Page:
With the Wordsowers Christian Writers Conference right around the corner, Kat Crawford, one of the leaders of the group, did a Q & A with me (I’ll be teaching at the conference) recently and it just went up on the Wordsowers website.
We talked about when I first knew I wanted to write, how writers conferences helped me, my favorite workshops to teach at conferences, my favorite authors, why I enjoy writing about sports, and a few other topics.
If you are in the Midwest, it’s not too late to register for the conference that will be held in Omaha, Neb. on February 28 – March 1. Click here to register.
Now, here’s the interview:
Lionhearted Kat: When we met, you worked at a bank. When did you decide you wanted to write?
Lee: My parents divorced when I was eight years old, so my dad came to get me on Saturdays to spend time with him. He was a painter (the kind who paints houses) and he owned his own shop, so we would often stop by there on Saturday afternoons. While he was busy, I often gravitated toward his big manual typewriter on his desk. I’d scroll a piece of paper into it and begin copying liner notes from albums, articles from newspapers, etc., sometimes picking up a story where it left off. I didn’t know it at the time, but the writing bug was planted in me back then.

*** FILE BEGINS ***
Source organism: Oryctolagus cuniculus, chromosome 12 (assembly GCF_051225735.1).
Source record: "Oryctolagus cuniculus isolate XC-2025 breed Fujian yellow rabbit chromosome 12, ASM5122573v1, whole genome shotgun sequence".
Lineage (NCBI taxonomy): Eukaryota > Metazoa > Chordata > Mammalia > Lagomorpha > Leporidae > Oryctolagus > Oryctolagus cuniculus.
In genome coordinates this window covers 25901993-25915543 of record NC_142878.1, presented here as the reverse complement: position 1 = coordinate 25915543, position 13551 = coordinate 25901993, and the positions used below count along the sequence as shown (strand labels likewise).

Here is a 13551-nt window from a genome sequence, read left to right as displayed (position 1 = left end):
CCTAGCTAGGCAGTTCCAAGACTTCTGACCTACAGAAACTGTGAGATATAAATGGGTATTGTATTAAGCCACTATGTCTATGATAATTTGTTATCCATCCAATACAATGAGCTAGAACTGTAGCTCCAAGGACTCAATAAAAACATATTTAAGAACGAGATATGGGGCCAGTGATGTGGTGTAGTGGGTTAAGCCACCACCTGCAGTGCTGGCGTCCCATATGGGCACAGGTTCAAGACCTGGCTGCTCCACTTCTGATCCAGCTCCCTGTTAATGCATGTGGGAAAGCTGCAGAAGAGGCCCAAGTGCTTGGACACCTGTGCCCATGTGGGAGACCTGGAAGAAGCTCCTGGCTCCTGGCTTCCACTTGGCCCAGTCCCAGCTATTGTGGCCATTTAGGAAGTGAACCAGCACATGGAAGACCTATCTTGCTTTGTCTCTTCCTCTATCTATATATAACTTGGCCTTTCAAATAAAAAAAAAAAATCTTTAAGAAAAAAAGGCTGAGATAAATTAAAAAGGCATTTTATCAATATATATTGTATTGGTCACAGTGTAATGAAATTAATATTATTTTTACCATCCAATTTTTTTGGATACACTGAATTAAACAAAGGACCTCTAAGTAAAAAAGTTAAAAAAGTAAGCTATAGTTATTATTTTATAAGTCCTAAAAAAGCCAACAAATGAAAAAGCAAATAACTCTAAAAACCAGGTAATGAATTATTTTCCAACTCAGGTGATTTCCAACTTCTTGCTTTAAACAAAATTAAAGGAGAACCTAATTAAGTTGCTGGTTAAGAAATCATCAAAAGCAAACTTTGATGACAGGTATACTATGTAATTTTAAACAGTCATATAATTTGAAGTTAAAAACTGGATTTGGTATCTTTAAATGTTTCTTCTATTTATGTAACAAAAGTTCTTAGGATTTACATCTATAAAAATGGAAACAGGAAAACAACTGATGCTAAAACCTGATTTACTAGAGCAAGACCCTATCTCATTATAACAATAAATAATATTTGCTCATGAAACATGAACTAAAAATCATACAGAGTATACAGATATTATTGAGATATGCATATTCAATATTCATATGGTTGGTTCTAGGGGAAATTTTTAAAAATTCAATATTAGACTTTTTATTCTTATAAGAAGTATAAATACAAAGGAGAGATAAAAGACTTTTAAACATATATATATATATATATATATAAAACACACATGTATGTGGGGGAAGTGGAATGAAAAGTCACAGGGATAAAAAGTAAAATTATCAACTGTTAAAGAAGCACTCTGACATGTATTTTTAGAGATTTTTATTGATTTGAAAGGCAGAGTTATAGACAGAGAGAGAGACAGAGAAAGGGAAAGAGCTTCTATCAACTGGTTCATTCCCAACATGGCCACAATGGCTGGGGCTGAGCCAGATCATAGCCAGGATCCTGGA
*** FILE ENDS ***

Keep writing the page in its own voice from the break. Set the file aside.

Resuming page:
During my teen years, I wrote poetry to deal with my emotions. As an introvert, the written page was my only safe place. During my twenties, I wrote songs to deal with my emotions. I became a Christian in my mid-twenties and a few years later got online, where I landed a singles column with Christianity Today Online.
And then in my thirties, I received a flyer for a Christian writers conference in Kansas City. I was intrigued so I registered and attended. For the first time in my life, I was among kindred spirits – creative types who expressed themselves with the written word. That’s when I really knew I wanted to write.
Lionhearted Kat: Before you started writing fulltime, you drove to Kansas City to attend a monthly writers group or critique group. It’s a long drive to Kansas City, how often did you go and how did that dedication help you as a writer?
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